When Mistakes Lead The Way

Although the two batchmates started in 2015, it was a while before they got even the basics right. Initially, even their model was not what it is today. To begin with, they tried to see if they could help shop owners get their offline customers online; then they realized that was not easy as it meant changing habits and bringing technology into lives unfamiliar with it. “It was like a Swiggy or Zomato for local fashion, a hyper local model which we soon saw didn’t work”, he explains. They realized that they were limiting the selection for customers by offering only localized products; why limit to stuff which is available close to me. People care more about the variety than the pace of delivery.

Spending full days at such shops helped the duo realize that some of these shops were selling to their customers through WhatsApp back in 2015, not so common back then. They decided to launch some tools to facilitate these shops selling on WhatsApp and Facebook but soon realized that this didn’t work either as this means these shop owners have to adapt to using new tools and technology, which doesn’t come to them easily. “These businesses are usually run by older people and they have a set way of doing things”, explains he. So then they focussed on native small online businesses, people who started their business on WhatsApp or Facebook.

That’s when they found the core of what their business is today : swathes of housewives and women selling lifestyle, beauty, fashion products through WhatsApp groups to their peers, kith and kin all over the country. For some of these, the main source of income during the pandemic for the family became what they earned through such sales as other family members including their husbands lost jobs and employment. Depending on how much time they invest, some are even earning upwards of Rs 25,000-30,000 a month through such sales.

Another mistake they made was when they decided to replicate their business in Indonesia three years ago on the assumption that all developing countries are similar and small business heavy. Very soon, they realized they had spread themselves too thin and that each country has its own dynamic that varies dramatically. Success in one region is no guarantee for success in another. They quickly wound up operations.

But perhaps the biggest learning has been not to blindly ape others. To begin with, Meesho decided to charge a commission on every sale on its platform as is the practice followed by large e-commerce companies like Amazon and Flipkart but it soon realized that this restricted the number of small sellers who work on wafer thin margins. Few could afford to pay such commissions and still make some margin. This prevented many small sellers from coming onto their platform so they did away with the commission. Most of the company’s revenue now comes from ads (currently almost 80 per cent of total revenue) and some from logistics – either by small businesses on the platform. In due course, advertising will be opened to brands who don’t sell on the platform as well.

After a series of mistakes, the biggest learning along the way for the founders has been that “avoiding mistakes doesn’t work” and that it is better to make mistakes, accept it, quickly learn from it and move on. This is what has made them what they are today.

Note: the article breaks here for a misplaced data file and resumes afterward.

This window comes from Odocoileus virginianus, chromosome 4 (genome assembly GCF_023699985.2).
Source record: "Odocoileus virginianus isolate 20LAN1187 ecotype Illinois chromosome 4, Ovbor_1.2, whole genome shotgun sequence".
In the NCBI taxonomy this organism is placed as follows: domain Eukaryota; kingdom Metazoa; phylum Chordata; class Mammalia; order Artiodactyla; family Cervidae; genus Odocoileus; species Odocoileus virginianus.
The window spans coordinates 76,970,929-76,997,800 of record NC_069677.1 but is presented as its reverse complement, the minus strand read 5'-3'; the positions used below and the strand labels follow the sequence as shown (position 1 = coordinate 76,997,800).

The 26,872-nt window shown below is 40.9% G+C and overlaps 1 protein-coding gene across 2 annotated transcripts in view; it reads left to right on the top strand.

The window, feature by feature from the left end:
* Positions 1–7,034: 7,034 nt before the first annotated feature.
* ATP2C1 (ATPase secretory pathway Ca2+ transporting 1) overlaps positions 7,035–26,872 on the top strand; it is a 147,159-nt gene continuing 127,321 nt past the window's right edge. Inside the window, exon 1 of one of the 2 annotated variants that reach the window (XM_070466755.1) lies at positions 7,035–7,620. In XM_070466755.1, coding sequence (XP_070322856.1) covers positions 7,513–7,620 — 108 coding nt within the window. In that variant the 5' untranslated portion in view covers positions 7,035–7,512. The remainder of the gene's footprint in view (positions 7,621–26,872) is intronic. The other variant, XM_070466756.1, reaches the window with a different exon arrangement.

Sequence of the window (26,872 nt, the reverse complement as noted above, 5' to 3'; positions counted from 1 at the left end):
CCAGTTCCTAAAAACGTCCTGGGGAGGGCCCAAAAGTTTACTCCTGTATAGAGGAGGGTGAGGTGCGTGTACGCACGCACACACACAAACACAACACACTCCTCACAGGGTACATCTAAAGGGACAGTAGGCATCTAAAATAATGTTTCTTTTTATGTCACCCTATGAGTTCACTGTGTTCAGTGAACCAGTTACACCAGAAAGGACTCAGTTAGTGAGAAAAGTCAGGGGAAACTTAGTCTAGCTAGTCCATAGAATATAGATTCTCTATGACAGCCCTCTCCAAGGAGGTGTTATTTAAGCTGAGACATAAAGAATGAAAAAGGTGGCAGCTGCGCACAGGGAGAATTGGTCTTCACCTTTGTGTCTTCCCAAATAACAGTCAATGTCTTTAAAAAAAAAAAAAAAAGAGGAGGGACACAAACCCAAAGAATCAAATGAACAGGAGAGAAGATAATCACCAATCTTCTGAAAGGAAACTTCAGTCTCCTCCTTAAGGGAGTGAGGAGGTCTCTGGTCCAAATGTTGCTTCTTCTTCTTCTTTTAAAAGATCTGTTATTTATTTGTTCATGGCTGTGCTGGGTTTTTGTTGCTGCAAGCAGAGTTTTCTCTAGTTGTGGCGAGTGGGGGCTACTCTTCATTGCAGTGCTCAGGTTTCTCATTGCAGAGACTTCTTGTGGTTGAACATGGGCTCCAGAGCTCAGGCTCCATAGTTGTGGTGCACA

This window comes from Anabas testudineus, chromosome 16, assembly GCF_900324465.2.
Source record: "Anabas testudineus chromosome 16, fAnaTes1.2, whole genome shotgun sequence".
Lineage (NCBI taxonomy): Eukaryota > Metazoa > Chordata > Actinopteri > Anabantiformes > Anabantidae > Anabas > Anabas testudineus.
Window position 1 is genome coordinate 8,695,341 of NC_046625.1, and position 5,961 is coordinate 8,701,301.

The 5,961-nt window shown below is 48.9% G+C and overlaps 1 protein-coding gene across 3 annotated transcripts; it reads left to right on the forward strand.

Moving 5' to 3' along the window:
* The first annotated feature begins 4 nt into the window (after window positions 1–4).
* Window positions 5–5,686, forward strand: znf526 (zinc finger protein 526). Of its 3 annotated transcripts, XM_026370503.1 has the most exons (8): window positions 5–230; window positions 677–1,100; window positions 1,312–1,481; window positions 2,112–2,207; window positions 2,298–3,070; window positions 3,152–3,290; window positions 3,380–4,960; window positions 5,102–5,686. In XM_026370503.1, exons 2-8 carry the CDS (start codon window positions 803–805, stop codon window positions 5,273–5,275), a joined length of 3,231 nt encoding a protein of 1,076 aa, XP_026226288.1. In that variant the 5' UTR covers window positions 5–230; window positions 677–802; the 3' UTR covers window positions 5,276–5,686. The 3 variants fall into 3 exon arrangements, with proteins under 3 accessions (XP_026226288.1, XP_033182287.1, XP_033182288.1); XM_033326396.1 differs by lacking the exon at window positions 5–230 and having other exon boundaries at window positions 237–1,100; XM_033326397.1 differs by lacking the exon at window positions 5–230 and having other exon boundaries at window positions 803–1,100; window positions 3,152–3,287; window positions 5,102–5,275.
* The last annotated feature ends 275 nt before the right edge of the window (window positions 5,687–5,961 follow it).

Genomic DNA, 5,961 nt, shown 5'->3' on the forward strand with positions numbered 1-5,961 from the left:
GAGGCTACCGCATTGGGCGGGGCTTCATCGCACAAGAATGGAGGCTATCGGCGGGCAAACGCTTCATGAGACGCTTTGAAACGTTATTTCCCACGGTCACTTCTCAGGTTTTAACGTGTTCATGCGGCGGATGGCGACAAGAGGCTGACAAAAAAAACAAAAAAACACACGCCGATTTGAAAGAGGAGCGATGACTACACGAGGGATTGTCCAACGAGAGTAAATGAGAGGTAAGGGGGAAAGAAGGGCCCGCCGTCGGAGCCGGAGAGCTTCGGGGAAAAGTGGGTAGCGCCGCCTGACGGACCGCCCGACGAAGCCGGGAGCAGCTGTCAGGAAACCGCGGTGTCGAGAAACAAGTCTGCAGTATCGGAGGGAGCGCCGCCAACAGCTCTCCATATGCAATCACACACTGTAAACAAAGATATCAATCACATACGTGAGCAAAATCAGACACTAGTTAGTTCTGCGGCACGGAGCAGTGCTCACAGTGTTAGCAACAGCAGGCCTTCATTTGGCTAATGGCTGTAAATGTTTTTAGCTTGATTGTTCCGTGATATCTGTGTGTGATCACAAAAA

Things Begin To Fall In Place

What they are today is an aggregator for small businesses to showcase and reach customers anywhere in the country, not just those around them. So if you are looking for unbranded, reasonably priced goods from all over the country, Meesho is the place to go.

The company with 1900 employees has raised Rs 8000 crore over several rounds of funding – the last round of funding was raised at a valuation of US $ 4.9 billion in September 2021. It has a half million sellers on its platform and recently touched its 100 millionth customer.

The company is contribution margin positive but since it is still investing aggressively to acquire new sellers and buyers on its platform, it is not profitable. The plan is to turn “cash flow positive” by the end of March 2023 and to stop burning money from then on. Eventually at some stage the company will go public to allow its present investors to exit.

“Turning cash flow positive will give us more control over our own destiny and journey” points out Vidit, a journey that his parents are now proud of as they can see for themselves the impact it is having. At half a million of the 60 million odd small shops and sellers (MSMEs), Meesho still has a long way to go before they can say they’ve got anywhere with the problem they set out to solve. As with any route that has not been navigated before, the two founders face myriad challenges on a daily basis but as the saying goes : a smooth sea never made a skillful sailor.

Shop Talk

The lessons Meesho’s founders learnt

A hyperlocal model for fashion limited the selection for customers

Customers care more about the variety than the pace of delivery

Tools to facilitate shops selling on WhatsApp and Facebook didn’t work because shop owners couldn’t easily adapt to new tools and technology

Replicating their business in Indonesia failed because they had spread themselves too thin

Blindly aping others such as Amazon and Flipkart by charging a commission on sales doesn’t work for small sellers

Leave a Reply

Fill in your details below or click an icon to log in:

WordPress.com Logo

You are commenting using your WordPress.com account. Log Out /  Change )

Twitter picture

You are commenting using your Twitter account. Log Out /  Change )

Facebook photo

You are commenting using your Facebook account. Log Out /  Change )

Connecting to %s